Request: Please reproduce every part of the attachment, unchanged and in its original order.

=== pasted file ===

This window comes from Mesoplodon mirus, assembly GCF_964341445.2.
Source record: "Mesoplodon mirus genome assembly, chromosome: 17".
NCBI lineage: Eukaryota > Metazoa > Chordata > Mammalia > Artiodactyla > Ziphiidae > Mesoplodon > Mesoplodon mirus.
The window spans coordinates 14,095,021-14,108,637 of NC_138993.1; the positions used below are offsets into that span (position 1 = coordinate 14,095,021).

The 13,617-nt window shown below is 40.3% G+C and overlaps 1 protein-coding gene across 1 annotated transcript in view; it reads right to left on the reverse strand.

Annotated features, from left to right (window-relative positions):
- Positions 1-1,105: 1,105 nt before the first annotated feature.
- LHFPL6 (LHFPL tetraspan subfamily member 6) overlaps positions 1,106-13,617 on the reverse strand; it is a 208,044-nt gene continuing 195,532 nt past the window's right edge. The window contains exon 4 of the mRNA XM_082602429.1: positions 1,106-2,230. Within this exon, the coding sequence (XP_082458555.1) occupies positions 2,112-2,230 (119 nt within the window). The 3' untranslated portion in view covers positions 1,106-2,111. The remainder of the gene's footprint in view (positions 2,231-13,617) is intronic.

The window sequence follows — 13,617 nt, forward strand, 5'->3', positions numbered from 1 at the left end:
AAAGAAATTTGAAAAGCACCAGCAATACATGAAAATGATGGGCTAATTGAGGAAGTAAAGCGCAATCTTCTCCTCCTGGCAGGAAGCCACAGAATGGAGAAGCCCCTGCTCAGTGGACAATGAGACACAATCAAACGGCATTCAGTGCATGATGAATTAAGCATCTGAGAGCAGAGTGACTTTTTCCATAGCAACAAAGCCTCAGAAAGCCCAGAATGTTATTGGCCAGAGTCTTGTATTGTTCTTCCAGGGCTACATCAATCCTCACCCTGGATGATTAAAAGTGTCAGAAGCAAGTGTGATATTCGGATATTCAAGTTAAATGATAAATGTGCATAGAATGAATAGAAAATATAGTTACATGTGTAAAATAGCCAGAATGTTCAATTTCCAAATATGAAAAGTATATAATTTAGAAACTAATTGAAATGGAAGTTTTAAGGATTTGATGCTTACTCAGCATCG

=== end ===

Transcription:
This window comes from Mesoplodon mirus, assembly GCF_964341445.2.
Source record: "Mesoplodon mirus genome assembly, chromosome: 17".
NCBI lineage: Eukaryota > Metazoa > Chordata > Mammalia > Artiodactyla > Ziphiidae > Mesoplodon > Mesoplodon mirus.
The window spans coordinates 14,095,021-14,108,637 of NC_138993.1; the positions used below are offsets into that span (position 1 = coordinate 14,095,021).

The 13,617-nt window shown below is 40.3% G+C and overlaps 1 protein-coding gene across 1 annotated transcript in view; it reads right to left on the reverse strand.

Annotated features, from left to right (window-relative positions):
- Positions 1-1,105: 1,105 nt before the first annotated feature.
- LHFPL6 (LHFPL tetraspan subfamily member 6) overlaps positions 1,106-13,617 on the reverse strand; it is a 208,044-nt gene continuing 195,532 nt past the window's right edge. The window contains exon 4 of the mRNA XM_082602429.1: positions 1,106-2,230. Within this exon, the coding sequence (XP_082458555.1) occupies positions 2,112-2,230 (119 nt within the window). The 3' untranslated portion in view covers positions 1,106-2,111. The remainder of the gene's footprint in view (positions 2,231-13,617) is intronic.

The window sequence follows — 13,617 nt, forward strand, 5'->3', positions numbered from 1 at the left end:
AAAGAAATTTGAAAAGCACCAGCAATACATGAAAATGATGGGCTAATTGAGGAAGTAAAGCGCAATCTTCTCCTCCTGGCAGGAAGCCACAGAATGGAGAAGCCCCTGCTCAGTGGACAATGAGACACAATCAAACGGCATTCAGTGCATGATGAATTAAGCATCTGAGAGCAGAGTGACTTTTTCCATAGCAACAAAGCCTCAGAAAGCCCAGAATGTTATTGGCCAGAGTCTTGTATTGTTCTTCCAGGGCTACATCAATCCTCACCCTGGATGATTAAAAGTGTCAGAAGCAAGTGTGATATTCGGATATTCAAGTTAAATGATAAATGTGCATAGAATGAATAGAAAATATAGTTACATGTGTAAAATAGCCAGAATGTTCAATTTCCAAATATGAAAAGTATATAATTTAGAAACTAATTGAAATGGAAGTTTTAAGGATTTGATGCTTACTCAGCATCG